Paulette Bayley, who has attended a course at the centre and is a violinist for the Hallé said: “I felt very anxious before returning to work. Not only because of the possibility of being amongst people after months of isolation but also because I had lost confidence in playing my instrument. The warmth of the reception we have received from the returning audiences has, for me, been emotionally overwhelming.”

Rachel has noticed that over the years she is finding more people are talking about mental health within the music business. She finds that the bigger, more established, companies are better at helping their talent. The pressure on some artists is still there. A lot of the work that Rachel does with her clients is listening to what they are going through, reassuring them that if they feel that things are wrong, they probably are and to give them the confidence to do something about it. “Some musicians struggle with either, living their best life on tour, or not, but then trying to slot back into to home life.”

Musicians’ lifestyles can be dramatically different to someone who may work a 9-5 job, Rachel explained, describing it as a “portfolio lifestyle” which involves ad-hoc work hours, travel away from home on a regular basis and a reliance on their own skills to organise their work schedules. This irregular lifestyle can have a huge impact on musicians mental health.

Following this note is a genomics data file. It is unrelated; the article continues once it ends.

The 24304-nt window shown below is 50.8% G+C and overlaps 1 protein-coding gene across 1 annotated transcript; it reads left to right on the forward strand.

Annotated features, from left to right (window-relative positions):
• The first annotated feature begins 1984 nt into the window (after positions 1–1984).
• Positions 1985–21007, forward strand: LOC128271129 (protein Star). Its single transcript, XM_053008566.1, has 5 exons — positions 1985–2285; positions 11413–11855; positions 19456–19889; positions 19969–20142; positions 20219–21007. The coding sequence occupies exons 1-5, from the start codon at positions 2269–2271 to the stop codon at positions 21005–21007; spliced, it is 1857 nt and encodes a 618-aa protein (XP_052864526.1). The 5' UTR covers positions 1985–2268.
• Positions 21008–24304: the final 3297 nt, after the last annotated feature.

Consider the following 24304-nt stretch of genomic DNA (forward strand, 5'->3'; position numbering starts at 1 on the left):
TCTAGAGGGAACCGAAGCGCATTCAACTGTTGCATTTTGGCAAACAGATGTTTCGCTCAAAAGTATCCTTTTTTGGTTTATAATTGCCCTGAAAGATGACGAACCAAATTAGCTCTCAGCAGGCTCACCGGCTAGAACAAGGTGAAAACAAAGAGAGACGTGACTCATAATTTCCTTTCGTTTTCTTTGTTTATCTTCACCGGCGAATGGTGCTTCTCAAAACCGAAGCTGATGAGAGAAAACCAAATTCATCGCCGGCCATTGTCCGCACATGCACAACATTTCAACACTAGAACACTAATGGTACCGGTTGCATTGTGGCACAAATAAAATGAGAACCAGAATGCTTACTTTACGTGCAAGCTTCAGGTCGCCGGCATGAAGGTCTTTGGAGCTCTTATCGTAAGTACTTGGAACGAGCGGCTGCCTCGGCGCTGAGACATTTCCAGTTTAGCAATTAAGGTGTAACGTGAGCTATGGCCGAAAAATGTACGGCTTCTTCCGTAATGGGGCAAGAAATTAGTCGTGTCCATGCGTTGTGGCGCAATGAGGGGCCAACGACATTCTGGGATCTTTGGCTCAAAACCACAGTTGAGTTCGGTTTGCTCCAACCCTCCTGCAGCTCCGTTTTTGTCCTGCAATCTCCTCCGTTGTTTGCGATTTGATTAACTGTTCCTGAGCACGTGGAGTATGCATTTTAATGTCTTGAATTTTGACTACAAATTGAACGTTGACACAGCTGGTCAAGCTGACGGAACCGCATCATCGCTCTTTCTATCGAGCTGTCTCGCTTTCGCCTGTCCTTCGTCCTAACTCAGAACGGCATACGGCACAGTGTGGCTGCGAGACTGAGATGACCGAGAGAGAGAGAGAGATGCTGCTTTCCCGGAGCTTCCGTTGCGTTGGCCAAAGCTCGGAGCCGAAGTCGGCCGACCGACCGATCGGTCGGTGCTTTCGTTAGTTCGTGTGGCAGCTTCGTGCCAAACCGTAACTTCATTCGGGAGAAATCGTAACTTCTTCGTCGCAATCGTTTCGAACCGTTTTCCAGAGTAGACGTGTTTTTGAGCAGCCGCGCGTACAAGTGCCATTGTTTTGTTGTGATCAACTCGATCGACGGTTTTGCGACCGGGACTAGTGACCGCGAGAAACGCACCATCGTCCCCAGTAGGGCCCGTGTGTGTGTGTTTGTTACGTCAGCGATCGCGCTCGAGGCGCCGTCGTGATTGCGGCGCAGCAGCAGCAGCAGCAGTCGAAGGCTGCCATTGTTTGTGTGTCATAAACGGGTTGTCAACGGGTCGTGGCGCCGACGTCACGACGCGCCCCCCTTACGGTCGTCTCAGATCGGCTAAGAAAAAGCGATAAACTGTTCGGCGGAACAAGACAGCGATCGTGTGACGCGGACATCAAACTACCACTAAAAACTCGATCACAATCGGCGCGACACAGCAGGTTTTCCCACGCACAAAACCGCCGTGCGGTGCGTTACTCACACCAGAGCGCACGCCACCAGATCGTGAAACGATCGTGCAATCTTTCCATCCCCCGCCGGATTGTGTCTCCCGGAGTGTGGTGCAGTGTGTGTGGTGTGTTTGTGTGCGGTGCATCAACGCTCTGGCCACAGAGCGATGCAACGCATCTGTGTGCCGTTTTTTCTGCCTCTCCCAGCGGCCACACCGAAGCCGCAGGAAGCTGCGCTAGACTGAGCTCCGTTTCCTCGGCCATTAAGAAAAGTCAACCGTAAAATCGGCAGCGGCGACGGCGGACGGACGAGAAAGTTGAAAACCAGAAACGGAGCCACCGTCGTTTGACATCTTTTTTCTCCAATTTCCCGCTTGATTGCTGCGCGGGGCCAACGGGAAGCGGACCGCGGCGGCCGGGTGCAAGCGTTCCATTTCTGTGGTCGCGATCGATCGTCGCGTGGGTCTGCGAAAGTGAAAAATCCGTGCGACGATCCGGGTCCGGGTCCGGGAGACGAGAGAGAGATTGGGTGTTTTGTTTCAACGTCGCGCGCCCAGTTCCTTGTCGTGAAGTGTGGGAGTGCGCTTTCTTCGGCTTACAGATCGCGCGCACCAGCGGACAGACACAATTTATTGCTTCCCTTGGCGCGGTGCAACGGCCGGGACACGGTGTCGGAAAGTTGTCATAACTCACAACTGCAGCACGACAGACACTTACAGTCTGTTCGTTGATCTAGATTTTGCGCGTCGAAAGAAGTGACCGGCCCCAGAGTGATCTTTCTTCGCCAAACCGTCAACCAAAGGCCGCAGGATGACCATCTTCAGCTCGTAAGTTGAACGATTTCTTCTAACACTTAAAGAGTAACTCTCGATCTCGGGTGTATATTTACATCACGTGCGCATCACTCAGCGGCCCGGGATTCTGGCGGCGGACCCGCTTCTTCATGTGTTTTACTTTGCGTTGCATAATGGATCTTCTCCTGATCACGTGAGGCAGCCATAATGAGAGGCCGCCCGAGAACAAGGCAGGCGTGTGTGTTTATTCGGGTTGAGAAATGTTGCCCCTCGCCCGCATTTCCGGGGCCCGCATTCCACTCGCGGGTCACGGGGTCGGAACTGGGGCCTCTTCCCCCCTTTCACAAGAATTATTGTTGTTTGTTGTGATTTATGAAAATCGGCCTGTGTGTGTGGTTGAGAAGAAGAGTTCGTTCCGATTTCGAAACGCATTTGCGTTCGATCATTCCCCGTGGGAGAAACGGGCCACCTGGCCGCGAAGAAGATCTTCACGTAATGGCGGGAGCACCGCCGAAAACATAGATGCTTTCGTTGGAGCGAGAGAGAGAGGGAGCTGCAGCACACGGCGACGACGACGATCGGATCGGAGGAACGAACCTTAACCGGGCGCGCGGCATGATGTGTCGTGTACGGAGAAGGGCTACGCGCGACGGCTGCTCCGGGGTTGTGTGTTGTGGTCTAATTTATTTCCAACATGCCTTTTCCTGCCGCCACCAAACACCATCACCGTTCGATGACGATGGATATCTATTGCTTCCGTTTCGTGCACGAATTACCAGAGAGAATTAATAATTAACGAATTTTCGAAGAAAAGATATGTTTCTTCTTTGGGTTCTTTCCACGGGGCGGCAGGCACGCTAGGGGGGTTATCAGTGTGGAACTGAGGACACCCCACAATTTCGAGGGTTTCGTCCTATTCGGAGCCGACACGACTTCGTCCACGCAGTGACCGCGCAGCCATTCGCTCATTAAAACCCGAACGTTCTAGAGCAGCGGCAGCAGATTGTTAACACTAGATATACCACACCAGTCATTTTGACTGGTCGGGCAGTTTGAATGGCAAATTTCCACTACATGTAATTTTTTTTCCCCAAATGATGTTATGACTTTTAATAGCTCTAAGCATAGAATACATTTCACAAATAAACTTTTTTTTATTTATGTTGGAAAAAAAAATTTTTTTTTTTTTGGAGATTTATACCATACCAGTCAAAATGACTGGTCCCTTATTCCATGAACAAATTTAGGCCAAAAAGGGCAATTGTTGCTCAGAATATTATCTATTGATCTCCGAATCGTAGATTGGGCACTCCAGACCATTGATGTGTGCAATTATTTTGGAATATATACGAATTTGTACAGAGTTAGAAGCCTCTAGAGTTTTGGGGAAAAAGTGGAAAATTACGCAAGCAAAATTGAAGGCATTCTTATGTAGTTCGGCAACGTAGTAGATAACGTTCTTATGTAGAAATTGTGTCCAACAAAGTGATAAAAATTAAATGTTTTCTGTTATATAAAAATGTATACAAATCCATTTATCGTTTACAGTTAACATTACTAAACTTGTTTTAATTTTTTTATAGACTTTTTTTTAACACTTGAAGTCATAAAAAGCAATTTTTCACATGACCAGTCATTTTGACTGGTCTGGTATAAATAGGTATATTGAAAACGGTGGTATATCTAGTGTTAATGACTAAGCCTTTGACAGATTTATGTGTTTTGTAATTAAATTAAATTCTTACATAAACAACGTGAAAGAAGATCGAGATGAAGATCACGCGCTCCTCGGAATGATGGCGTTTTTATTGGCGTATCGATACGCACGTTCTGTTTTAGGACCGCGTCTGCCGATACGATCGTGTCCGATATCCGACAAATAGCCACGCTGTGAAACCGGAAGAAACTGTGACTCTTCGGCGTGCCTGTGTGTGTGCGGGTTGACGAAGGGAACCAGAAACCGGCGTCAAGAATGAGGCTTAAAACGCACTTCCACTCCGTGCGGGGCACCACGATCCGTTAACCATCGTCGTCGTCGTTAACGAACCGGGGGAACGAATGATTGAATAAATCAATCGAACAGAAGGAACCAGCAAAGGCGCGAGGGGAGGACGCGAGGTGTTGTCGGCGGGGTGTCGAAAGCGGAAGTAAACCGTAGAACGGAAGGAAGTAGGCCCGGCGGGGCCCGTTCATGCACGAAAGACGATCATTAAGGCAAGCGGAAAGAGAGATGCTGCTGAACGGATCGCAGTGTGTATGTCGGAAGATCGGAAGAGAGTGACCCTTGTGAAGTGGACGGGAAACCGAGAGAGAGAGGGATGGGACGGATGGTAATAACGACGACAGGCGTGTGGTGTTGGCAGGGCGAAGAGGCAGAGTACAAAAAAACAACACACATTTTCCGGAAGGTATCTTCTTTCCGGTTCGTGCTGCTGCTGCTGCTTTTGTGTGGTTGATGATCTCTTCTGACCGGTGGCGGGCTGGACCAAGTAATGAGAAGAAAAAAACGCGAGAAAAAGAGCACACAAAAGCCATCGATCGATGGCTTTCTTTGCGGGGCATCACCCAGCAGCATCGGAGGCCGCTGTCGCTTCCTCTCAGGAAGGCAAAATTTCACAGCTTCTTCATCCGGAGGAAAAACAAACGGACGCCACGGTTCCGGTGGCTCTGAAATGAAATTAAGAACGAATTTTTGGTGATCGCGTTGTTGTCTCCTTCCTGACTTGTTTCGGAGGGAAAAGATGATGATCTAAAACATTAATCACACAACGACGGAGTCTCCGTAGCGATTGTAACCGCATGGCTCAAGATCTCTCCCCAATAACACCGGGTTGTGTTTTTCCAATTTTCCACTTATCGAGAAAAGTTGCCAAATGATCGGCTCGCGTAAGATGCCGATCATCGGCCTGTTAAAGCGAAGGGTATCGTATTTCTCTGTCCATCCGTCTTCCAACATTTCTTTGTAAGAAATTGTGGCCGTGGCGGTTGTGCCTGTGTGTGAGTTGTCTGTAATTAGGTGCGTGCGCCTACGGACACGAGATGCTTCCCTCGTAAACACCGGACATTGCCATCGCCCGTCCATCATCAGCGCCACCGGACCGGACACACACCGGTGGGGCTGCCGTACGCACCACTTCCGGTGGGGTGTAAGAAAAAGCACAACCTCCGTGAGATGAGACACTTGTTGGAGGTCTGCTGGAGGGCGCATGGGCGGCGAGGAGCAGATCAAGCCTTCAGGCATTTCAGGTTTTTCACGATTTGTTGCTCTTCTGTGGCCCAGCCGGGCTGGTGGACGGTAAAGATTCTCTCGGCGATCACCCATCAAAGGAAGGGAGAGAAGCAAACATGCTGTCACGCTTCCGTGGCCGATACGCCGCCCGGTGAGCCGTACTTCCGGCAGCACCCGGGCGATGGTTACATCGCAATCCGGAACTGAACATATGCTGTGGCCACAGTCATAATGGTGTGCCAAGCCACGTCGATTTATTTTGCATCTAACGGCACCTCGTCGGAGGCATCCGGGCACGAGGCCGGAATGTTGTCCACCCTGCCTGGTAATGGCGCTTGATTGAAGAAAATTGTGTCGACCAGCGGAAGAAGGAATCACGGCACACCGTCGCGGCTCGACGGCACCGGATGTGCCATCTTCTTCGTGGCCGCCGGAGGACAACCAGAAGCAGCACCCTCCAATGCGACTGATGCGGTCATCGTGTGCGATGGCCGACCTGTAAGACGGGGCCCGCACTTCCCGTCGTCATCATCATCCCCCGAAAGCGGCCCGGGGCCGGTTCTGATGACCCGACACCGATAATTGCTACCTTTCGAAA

Rachel wrote a book in 2017 called Mental Health in the Music Industry – all the proceeds of this book go back to music charities. In the book, Rachel talks of the 12 key issues that might factor in mental health struggles. Some of these factors could be stage fright, addiction, life on tour and discrimination. Rachel is happy that the conversations have started to take place but hopes that more can be done in the future.

Along with a fellow psychotherapist, Adam Ficek, Rachel has set up a free online database called Therapy by Musicians for therapists that also have music experience. “We think it’s really important that we are treating people in the music business with the knowledge and experience we’ve got.”  

Therapy by Musicians database – click here

The Centre for Mental Health in the Music Industry – click here

Mental Health in the Music Industry (book) – click here  

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Featured image: Judith Suckling

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  • Judith Suckling

    An aspiring author and writer, Judith is a born and bred Northerner. Originating from Sheffield she has lived in Manchester for coming on twenty years. With a background in television production, Judith has worked on a variety of programmes including CBBC and Shameless. Recently, she finished her MA at MMU in Creative Writing, specialising in Working-Class YA fiction. Her main interests are Women's issues, family and the class divide.